FanPost

Clearing up the Running Back Position

20121214_mjr_su5_075

via cdn1.sbnation.com

As the season nears, the running back situation seems to be the most unpredictable position on the depth chart, producing a bunch of recent articles here, here, here, and here. So what I wanted to put together was a summary of the situation and see if there's anything extraordinary hiding in plain view.

With the departure of Steven Jackson, there look to be three reasonable picks for the spot, and a dark horse candidate waiting behind that trio: Daryl Richardson, Isaiah Pead, Zac Stacy, and the oft-ignored Terrance Ganaway. So let's look at what they bring to the table.

There was only one player with significant NFL play time last year, and that was Daryl Richardson. His rushing stats have been mentioned before, but here they are again:

98 ATT, 475 yds, 4.8 avg, 0 TD

To me this gives him a big edge on the rest of the competition. He showed he could handle the playbook and produce early, which might be enough to put him over the top in a position battle that seems so close. But let's take a look at everyone prior to their arrival in the NFL. How did all these running backs compare as prospects?

Statistically, here are their productions in their last years of college:

att

yds

avg

TD

Daryl Richardson

139

825

5.9

11

Isaiah Pead

237

1259

5.3

12

Zac Stacy

207

1141

5.5

10

Terrance Ganaway

250

1547

6.2

21

Two things immediately stick out to me.

1) Daryl Richardson's cumulative numbers are low, but his TD's are still comparable, as is his average. This is because he was sharing the backfield with two other RB's. This might suggest he has a nose for the endzone, seeing as he had at least 60 less attempts than the other RB's but maintained a comparable TD number.

2) Where the F has Terrance Ganaway been hiding. He's got better rushing numbers than any of our other RB's, in every category. I guess stats aren't everything though.

Which leads to the second portion of this post - how do these RB's measure up with each other as prospects? (numbers were taken from NFL.com if possible, but if not, CBSsports.com was used)

height

weight

40 time

Bench

Drafted

Daryl Richardson

5'10"

192

4.47

16

7th (252)

Isaiah Pead

5'10"

197

4.47

x

2nd (50)

Zac Stacy

5'8"

216

4.55

27

5th (160)

Terrance Ganaway

6'0"

239

4.67

x

6th (202)

You can see that there's a pair of quick guys in Pead and Richardson and a pair of big guys in Stacy and Ganaway. Other than that, Pead was drafted much earlier, but none of these guys stick out as physical freaks. At this point, it's hard to endorse or remove any of the RB's in the race.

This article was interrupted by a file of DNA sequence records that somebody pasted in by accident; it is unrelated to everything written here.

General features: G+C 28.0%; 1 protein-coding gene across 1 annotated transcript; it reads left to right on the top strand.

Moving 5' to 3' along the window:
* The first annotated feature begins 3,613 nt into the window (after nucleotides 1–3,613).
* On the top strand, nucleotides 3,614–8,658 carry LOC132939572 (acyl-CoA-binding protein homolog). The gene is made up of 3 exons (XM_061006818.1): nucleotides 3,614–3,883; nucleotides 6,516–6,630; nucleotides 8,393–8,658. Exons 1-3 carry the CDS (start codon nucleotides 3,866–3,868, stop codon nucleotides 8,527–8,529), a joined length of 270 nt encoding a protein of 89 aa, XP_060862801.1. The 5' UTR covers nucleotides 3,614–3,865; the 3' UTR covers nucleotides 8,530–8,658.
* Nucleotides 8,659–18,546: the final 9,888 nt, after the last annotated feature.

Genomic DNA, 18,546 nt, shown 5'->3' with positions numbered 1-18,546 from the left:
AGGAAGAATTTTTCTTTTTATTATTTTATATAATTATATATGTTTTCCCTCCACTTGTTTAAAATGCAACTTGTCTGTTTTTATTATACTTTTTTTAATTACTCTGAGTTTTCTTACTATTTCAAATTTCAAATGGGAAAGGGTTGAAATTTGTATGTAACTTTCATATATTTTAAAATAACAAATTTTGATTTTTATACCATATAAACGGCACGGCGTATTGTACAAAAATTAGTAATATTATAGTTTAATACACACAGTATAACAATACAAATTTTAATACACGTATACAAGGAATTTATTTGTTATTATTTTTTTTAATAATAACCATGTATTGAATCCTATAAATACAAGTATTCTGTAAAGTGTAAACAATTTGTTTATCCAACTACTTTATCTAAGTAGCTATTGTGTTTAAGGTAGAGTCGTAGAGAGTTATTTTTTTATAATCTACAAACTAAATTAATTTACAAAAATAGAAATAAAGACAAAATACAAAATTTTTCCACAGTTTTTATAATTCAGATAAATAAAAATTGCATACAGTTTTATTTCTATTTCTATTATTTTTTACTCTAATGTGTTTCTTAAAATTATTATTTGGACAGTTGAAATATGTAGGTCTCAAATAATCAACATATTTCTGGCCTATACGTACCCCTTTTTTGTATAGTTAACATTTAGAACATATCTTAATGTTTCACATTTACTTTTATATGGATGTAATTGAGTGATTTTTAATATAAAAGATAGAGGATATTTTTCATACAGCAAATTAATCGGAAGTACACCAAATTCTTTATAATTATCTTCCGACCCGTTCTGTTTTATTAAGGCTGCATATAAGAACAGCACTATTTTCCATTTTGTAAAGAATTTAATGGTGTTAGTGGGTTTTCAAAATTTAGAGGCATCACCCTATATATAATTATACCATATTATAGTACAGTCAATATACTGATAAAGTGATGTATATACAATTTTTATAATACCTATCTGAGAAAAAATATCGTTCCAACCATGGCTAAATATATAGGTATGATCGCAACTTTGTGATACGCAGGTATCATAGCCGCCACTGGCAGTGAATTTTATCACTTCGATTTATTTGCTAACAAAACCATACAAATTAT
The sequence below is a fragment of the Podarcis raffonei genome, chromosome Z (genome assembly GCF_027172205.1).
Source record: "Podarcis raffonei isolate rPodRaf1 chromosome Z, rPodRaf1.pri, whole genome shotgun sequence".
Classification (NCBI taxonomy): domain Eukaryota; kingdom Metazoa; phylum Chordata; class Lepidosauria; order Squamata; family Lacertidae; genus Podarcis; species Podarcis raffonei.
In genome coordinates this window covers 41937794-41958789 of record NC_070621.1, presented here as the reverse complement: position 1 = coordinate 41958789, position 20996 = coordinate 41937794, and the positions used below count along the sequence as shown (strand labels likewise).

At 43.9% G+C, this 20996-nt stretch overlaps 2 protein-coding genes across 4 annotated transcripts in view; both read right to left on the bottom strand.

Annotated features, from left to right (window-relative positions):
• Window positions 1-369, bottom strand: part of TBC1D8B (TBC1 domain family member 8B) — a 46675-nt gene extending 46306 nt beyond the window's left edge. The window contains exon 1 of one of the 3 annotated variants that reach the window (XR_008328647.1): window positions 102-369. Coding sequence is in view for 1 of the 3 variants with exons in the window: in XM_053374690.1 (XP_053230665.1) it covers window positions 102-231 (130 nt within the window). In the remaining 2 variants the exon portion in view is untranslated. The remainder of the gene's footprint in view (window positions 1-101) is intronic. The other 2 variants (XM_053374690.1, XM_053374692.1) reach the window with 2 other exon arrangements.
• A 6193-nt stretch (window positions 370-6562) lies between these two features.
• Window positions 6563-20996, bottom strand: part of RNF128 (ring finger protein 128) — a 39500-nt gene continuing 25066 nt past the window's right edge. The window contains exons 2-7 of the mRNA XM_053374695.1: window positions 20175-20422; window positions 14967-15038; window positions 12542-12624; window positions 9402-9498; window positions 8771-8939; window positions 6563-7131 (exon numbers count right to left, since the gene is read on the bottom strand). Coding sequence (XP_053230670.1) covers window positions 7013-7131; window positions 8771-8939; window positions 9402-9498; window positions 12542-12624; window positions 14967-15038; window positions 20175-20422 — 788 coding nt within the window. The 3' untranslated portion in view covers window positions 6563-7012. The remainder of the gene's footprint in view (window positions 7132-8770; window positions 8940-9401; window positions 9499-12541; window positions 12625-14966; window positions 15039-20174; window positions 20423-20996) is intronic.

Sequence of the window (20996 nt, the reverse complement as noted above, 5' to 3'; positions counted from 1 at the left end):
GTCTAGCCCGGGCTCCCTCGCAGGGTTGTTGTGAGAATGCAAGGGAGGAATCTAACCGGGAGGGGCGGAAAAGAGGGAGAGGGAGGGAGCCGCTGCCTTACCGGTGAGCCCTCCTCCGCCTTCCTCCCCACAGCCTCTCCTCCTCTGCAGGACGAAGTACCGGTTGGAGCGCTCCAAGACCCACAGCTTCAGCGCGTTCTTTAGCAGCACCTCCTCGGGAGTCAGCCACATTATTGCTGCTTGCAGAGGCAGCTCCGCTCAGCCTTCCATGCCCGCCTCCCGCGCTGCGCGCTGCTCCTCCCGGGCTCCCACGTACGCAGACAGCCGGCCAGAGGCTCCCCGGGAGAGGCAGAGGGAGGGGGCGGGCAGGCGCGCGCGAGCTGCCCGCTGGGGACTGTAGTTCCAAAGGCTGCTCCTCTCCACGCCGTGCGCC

Lastly, let's take a look at the videos. (Linked below)

Richardson (Rams) - Pead (Rams) - Stacy - Ganaway

There's a lot to look at, but I'll give you my quick takes on each guy.

Richardson is not playing in the SEC, Big 12, or the Big East. He's playing lower level competition and beating them. Quickness and decisiveness stick out immediately. Plays tough through the garbage too.

Pead has great balance, great quickness, impressive top speed, and shows the ability to make gains between the tackles on a consistent basis. If I were ranking these guys on vids, it'd be Pead by a mile, followed by Stacy, Ganaway, and Richardson. Looks like an all star in his vid.

Stacy is surprisingly quick footed. Pretty speedy through the hole. Not a run-you-over guy. Looks like a complete back, though not overly impressive in any one facet.

What sticks out with Ganaway right away is his top speed. For a guy his size, he's pretty solid at keeping a lead on a DB. At the same time, his stats may have been inflated by the style of offense Baylor was running, and RG3 always threatening the defense. Sadly, you can see where he lost time in his 40 - his quickness and acceleration seem like a detriment, and he possesses sub par strength for someone who's supposed to be 239 lbs.

In Closing

I started this post looking to come to a conclusion on who should start, but that's not what happened. The RB battle isn't a mystery, it's actually pretty clear to me now. We have four pretty solid, young, running backs. Will it be best to go all in on one guy to let him get in rhythm with the offense? Or is it in the team's best interest to give some playing time to each player to change the pace on the defense and keep each player fresh? I don't have the answer, but I'll be interested to see anyone of these guys contribute.

Before you go, there's one more guy we should keep an eye on. He was a solid prospect and had good rushing stats as well.

att

yds

avg

TD

Tavon Austin

72

643

8.9

3

height

weight

40 time

bench

drafted

5'8"

174

4.34

14

1st (8)

Tavon_medium

via assets.sbnation.com

Who knows, maybe he'll be the main rusher this year? Won't get any complaints out of me.

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